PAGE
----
And to those who have read the book. This is the place to deposit your reviews.

And by the way, can someone re-post the text of JustMe's review so that it can be easily copied and re-re-posted inside ESMB?

Thanks. :)
 

ChurchOfCylontology

Patron with Honors
I know there are threads about the release of his book, organized scientology's "attacking" this book and Marty Rathbun being critical of his book.

I thought though I would start a thread for all of us who have read the book and wanted to review it.

I will start the ball rolling by giving my honest review which I just put up on Amazon:


http://www.amazon.com/gp/pdp/profile/A3INT0L85FO4SI/ref=cm_cr_pr_pdp



If you want read the book before seeing what is in effect a "surprise ending" of an admission by Hubbard before dying, don't read this review.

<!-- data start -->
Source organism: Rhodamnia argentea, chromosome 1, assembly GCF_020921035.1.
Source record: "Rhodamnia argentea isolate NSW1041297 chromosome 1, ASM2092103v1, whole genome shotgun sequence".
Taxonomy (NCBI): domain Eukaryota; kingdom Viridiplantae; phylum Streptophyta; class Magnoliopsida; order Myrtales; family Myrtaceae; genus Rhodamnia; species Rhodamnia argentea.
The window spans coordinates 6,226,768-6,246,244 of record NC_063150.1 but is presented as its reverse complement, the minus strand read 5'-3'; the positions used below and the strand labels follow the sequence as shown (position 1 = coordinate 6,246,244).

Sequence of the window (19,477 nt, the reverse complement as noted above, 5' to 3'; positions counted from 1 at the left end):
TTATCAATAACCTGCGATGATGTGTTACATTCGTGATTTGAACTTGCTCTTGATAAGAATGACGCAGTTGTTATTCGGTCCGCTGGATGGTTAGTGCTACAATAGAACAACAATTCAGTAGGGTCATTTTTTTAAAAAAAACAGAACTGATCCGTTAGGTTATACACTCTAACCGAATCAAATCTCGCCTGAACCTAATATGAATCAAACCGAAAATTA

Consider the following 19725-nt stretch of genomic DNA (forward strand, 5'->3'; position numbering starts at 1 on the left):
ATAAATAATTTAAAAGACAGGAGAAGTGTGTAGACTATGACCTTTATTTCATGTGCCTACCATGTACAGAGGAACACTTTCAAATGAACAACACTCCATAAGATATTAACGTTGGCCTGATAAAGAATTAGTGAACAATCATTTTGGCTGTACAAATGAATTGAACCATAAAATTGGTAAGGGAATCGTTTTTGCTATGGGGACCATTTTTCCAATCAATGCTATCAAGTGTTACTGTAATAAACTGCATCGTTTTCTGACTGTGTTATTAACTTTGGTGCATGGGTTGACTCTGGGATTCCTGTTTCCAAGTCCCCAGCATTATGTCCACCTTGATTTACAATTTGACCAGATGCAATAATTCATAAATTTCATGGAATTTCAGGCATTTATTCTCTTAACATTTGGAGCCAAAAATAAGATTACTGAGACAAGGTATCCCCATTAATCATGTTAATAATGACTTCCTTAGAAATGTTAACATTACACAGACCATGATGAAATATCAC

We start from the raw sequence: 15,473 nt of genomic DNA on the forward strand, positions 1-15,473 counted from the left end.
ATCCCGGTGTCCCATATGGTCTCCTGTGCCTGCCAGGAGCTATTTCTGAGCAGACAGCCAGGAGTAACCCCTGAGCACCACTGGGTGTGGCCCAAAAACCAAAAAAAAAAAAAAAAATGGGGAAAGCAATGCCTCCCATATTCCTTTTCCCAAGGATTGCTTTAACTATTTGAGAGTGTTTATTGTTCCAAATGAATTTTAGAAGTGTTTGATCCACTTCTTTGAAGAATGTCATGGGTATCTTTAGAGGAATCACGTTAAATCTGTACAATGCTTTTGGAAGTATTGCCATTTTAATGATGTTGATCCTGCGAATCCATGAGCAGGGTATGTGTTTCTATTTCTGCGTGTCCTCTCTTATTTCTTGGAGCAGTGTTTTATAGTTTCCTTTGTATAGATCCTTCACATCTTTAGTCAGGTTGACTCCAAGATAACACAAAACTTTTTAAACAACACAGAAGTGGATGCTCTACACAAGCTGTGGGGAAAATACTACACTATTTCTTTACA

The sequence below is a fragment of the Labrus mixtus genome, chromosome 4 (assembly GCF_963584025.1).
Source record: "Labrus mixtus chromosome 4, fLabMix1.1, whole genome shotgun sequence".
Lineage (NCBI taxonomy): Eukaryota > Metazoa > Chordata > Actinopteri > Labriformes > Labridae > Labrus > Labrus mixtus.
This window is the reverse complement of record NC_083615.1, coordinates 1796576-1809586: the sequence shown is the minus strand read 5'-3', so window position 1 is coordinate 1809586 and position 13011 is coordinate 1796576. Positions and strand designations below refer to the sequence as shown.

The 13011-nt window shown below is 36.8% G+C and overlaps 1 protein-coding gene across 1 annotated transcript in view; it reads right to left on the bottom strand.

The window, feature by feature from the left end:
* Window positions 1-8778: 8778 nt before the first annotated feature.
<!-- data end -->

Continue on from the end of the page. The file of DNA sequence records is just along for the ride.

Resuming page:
FWIW here are my honest feelings about it for those who don't want to go to Amazon:

Denise, you are an amazing lady and I loved your review of Wright's book, but I still disagree with giving Rathbun any stars for his "books".
 

ILove2Lurk

Lisbeth Salander
I thought though I would start a thread for all of us who have read the book and wanted to review it.

Thanks for starting a "spoilers ahead" thread of sorts, where we can chat openly.

I didn't want to give away the plots lines or the "ending of the movie" to those who hadn't seen it yet. :yes:

:thumbsup:
 
Last edited:

HelluvaHoax!

Platinum Meritorious Sponsor with bells on
.....

REPOSTED FROM THE STUPID THREAD